Briscoe Western Art Museum | Texas Public Radio

Briscoe Western Art Museum

Balcones Heights Jazz Festival

You can enjoy some jazz, celebrate cowboys and cowgirls and enjoy a new take on punk rock … all for free.

Tom Summer

From a new Art exhibit, to music in a really unusual place, to music in a delightfully usual place — the weekend holds the promise of lots of fun.  


Nathan Cone / Texas Public Radio

The song “Life in the West” became popular in the 1840s. The lyrics, written by American poet George Pope Morris, evoke the call of the fertile promised land and celebrates the freedom of living so close to nature. 

On this episode of Texas Matters, we'll discuss popular songs of the American West with Peabody-winning music scholar  Michael Lasser.


Briscoe Western Art Museum

The Briscoe Western Art Museum's Yanaguana Indian Arts Market will be filling their river side facility with art and sound on Oct. 7 and 8. 

Billy Schenck, Balance of Power State II

The Briscoe Western Art Museum's Summer Film Series continues, and every year the museum chooses a different theme. The Briscoe's Sharon Garcia explains this year's choice of Women of the West.

20th Century Fox

 The Briscoe Western Art Museum may not come to mind when movies do, but maybe it  should. Jenny Chowning heads Education and Programs at the Briscoe and says their third annual summer film series is dedicated to award-winning Westerns.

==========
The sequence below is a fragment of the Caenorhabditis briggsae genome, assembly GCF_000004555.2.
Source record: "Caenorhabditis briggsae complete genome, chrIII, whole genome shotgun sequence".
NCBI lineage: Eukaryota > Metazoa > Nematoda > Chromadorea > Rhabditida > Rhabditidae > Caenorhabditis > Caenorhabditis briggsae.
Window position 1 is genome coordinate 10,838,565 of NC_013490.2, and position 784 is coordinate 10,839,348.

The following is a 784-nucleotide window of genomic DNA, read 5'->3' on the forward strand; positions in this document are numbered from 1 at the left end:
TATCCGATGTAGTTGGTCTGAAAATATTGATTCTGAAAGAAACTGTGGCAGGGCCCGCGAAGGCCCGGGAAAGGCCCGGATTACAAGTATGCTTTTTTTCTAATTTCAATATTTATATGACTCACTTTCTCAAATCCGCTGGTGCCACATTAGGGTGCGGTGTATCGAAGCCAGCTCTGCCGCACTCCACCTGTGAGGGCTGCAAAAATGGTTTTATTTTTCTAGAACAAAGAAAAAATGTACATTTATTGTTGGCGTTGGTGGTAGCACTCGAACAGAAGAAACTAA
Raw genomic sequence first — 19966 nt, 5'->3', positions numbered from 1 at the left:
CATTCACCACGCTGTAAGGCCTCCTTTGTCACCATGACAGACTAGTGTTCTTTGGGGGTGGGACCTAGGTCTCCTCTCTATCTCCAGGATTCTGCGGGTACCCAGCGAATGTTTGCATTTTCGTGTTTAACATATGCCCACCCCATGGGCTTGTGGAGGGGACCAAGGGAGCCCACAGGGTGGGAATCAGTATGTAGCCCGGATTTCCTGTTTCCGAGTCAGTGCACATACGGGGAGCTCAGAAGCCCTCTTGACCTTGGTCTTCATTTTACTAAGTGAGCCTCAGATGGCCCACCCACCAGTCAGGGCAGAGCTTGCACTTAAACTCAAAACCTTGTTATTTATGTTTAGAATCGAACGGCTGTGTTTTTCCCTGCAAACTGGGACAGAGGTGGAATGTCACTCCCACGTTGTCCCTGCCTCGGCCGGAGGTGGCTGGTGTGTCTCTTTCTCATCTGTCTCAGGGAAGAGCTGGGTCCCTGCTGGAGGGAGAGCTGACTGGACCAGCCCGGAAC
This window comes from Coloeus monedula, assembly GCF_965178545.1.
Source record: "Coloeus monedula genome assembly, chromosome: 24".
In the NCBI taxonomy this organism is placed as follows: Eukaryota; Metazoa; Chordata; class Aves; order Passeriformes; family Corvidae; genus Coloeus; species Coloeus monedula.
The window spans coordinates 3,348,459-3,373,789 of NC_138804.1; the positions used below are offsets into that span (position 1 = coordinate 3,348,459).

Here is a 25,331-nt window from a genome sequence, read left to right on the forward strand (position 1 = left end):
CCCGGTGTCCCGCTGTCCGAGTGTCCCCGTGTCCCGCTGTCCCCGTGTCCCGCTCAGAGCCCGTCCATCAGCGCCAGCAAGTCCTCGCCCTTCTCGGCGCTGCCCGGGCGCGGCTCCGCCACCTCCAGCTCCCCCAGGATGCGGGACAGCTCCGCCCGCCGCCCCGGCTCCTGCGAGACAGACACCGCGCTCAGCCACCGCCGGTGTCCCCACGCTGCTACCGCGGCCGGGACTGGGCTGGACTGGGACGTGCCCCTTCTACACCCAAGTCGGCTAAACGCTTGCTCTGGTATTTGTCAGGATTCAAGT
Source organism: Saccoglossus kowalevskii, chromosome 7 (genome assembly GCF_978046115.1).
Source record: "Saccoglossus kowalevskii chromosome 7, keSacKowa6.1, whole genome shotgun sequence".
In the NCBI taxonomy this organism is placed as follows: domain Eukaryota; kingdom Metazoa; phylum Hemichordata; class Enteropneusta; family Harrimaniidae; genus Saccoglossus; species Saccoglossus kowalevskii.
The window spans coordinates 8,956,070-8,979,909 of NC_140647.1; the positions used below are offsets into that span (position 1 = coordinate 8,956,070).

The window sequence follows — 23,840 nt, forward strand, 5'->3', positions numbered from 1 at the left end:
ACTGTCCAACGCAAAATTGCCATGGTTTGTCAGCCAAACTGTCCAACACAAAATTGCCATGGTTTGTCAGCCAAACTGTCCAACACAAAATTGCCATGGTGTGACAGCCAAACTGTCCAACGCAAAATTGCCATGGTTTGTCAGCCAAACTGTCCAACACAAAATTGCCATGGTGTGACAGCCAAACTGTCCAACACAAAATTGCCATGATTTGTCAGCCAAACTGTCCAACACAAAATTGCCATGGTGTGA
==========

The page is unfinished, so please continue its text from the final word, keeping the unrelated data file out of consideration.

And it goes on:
The Briscoe Western Art Museum

It's as regular as another 50 win season for the San Antonio Spurs, the mid-season Rodeo Road Trip. For almost three weeks, the AT&T Center, home of the Spurs, becomes the venue for one of the highest ranked indoor rodeos in the country. Up in the rafters of the AT&T are numerous Large Indoor Rodeo of the Year banners, alongside the many Spurs related championship banners.

Briscoe Western Art Museum

Define the American West. It all depends on who is doing the talking. Long ago, as the European pioneers were setting out from the East Coast, the West was anything beyond the Appalachians. In that case, perhaps the question should be rephrased such that American West is replaced by frontier. On the other hand, there is little doubt that as the frontier pushed further and further west, to the Mississippi and beyond, as the Great Plains stepped ever higher in elevation, that frontier seemed no longer adequate. Was this the beginning of the American West?

David Amram

Ask a dozen people "where does the American West begin?" and you are apt to get a dozen different answers. Ask four people that same question, as I recently did, and you might get a half dozen opinions (or more), as I did. Voodoo math? I don't think so. It's more to do with the complexity of the question and the (perhaps) impossibility of an answer. Nevertheless, it's interesting.

Pages